Lighter than air!
There is a lot of good information at Kevin Jacob's blog, A Garden for the House. That's because Kevin says he "was introduced to gardening when he was no taller than a delphinium." (I love that. He's so cute!)
When Kevin isn't gardening, he's cooking and decorating and making cheese, so there is a lot more to his site than you might expect. He has an easy, simple way of explaining things, so I asked him if I could share the post below with you.
Homemade Cottage Cheese
By Kevin Lee Jacobs at A Garden for the House
MMMMM...take a bite of homemade cottage cheese, and you'll think you're eating a cloud. It's light. It's fluffy. It's the kind of thing I like to fold into pancake batter for breakfast, or to serve with blueberries for dessert. You won't believe how easy it is to make this ambrosia, or how self-reliant you'll feel after you've made it:
Now, before I get to the recipe, let me explain that this version of cottage cheese is nothing like the heavy, watery, tartly-acidic cottage cheese that American supermarkets sell. In fact, according to food-writer David Lebovitz, it's the equivalent of the cottage cheese that Parisian shops offer. David lives in Paris, so I'll take him at his word.
Homemade Cottage Cheese
Based on a recipe by David Lebovitz
Ingredients for about 2 cups (Want more? Double or even quadruple the ingredients)
1 quart whole milk
4 drops organic vegetable rennet*
1/2 tsp salt
6 Tbsp heavy cream
Special equipment - a non-reactive, heavy bottomed pot with a lid (I used my 2-quart Le Creuset pot); a thermometer; a piece of butter-muslin* or cheese-cloth for draining the curds; a slotted spoon; a tea towel
*You can buy, as I did, both the liquid rennet and the butter-muslim here. Neither item is expensive.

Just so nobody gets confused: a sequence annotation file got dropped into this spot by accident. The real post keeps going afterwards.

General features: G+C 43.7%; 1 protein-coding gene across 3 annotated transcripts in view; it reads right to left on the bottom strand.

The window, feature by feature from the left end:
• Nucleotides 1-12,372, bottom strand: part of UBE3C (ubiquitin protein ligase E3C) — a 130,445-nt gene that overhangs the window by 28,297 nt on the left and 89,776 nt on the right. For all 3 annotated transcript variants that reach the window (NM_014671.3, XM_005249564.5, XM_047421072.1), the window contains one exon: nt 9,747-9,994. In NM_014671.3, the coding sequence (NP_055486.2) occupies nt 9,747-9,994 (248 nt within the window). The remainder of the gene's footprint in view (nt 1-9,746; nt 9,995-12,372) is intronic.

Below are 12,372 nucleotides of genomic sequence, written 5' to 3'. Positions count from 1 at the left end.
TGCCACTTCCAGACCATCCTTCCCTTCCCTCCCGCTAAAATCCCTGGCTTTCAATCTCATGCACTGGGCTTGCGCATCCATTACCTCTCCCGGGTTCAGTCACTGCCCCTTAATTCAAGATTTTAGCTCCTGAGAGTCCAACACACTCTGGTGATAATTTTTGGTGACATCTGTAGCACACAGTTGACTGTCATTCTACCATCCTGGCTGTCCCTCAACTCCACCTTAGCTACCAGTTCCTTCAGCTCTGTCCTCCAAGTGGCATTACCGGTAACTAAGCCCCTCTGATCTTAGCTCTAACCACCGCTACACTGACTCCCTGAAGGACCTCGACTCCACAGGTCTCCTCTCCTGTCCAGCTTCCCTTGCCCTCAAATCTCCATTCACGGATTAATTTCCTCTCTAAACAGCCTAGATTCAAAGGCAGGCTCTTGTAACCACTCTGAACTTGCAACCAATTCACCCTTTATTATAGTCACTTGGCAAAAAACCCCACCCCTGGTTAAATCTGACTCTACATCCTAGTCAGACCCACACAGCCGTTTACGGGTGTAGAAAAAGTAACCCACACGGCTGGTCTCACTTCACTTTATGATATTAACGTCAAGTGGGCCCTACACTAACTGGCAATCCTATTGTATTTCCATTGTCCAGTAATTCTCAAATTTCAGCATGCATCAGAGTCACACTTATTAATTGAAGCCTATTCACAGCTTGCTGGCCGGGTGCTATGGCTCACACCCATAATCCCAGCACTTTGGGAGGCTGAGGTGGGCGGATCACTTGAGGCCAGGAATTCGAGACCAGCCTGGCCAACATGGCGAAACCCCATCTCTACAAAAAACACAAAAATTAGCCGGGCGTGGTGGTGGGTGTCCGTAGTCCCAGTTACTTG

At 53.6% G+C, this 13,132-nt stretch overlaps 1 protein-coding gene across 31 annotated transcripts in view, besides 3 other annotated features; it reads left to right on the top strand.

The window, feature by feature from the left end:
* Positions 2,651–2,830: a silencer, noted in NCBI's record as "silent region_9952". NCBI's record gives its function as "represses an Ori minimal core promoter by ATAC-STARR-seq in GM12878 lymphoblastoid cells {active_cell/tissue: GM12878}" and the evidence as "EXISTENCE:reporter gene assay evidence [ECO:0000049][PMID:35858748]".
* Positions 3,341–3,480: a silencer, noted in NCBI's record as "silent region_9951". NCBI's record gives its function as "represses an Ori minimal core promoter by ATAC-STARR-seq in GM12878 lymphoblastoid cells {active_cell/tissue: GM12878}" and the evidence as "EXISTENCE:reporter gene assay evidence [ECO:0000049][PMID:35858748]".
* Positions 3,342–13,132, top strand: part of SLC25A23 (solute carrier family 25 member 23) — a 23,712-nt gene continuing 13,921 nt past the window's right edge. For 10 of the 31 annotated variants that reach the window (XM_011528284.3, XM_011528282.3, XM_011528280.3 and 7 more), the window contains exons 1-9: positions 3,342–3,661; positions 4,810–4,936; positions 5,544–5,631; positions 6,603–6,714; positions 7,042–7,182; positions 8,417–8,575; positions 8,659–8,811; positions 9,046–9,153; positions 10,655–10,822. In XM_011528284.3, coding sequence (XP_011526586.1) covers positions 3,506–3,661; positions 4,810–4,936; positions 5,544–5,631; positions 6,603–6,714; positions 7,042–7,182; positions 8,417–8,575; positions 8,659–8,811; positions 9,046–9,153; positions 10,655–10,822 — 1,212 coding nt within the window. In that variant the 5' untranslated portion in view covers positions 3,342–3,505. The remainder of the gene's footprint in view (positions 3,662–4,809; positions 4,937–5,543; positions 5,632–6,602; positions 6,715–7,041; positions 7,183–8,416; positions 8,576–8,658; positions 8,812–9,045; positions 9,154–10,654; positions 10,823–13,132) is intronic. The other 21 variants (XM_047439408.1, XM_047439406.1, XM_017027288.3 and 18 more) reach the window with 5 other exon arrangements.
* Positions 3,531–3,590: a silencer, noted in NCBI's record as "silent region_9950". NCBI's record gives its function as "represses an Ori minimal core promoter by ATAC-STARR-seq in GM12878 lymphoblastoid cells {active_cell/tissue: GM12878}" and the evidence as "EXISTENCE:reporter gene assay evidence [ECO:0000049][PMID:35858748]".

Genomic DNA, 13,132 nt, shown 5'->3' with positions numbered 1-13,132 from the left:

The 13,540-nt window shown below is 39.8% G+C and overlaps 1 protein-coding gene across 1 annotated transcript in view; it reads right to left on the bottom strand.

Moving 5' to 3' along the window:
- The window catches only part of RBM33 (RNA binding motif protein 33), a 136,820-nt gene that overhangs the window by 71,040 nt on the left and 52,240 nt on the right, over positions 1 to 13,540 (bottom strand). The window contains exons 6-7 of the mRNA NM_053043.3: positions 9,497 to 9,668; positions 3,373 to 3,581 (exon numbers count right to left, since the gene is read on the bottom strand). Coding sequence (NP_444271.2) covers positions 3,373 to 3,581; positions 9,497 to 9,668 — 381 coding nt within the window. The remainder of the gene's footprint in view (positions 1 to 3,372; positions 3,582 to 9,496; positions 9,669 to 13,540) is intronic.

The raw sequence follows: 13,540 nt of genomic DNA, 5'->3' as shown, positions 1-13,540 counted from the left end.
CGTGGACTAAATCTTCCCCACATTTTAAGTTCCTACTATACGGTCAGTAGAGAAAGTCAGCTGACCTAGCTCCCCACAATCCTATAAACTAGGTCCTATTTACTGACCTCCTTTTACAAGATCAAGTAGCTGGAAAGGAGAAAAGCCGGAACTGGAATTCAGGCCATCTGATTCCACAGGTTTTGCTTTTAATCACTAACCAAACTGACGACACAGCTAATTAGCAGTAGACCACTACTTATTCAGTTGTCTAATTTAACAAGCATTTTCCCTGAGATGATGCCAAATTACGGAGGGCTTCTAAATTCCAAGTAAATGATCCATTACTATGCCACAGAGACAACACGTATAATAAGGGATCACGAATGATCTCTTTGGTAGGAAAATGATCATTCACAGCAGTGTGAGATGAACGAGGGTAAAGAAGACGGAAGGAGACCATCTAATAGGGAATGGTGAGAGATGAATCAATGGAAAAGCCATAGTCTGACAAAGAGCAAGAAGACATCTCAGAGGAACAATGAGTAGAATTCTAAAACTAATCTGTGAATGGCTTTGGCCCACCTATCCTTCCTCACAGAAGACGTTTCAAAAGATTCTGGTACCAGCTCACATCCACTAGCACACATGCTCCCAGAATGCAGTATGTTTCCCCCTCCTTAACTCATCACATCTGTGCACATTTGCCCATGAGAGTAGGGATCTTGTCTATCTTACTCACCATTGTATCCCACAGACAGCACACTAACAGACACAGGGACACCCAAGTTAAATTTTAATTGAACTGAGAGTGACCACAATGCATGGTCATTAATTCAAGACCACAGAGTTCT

Heat the milk to 85 degrees over a very low flame. (Keep an eye on both pot and thermometer -- the milk will reach the proper temperature in only a minute or two.) Remove from heat.
Add 4 drops of liquid rennet. Stir with the slotted spoon for 2 minutes.
Drape the tea towel over the pot, then put the cover on. Let sit at room temperature for 4 hours. If your kitchen is cold -- say, below 72 degrees -- wrap a big bath towel around the pot as insulation.
After 4 hours the mixture will resemble a soft custard. Using a knife, cut the mixture criss-cross into one-inch squares.
Set the pot once again over very low heat, sprinkle on the salt, and gently stir for 2 minutes, or until the curds separate from the whey. Do not overheat, or your curds will be tough.
Line a colander with the butter-muslin or cheese-cloth, then set the colander into a large bowl. Pour in the curds, and gently stir to help drain the whey. Empty the bowl once or twice so the curds are not sitting in the drained whey.
Fold the butter-muslin over the cheese, and set the colander (still in the bowl) in the refrigerator. Let chill for an hour or more, stirring once or twice to encourage further draining.
Pour the curds into a bowl, add the heavy cream, and stir with a fork, breaking up the curds as you work. Taste; add more salt if you like.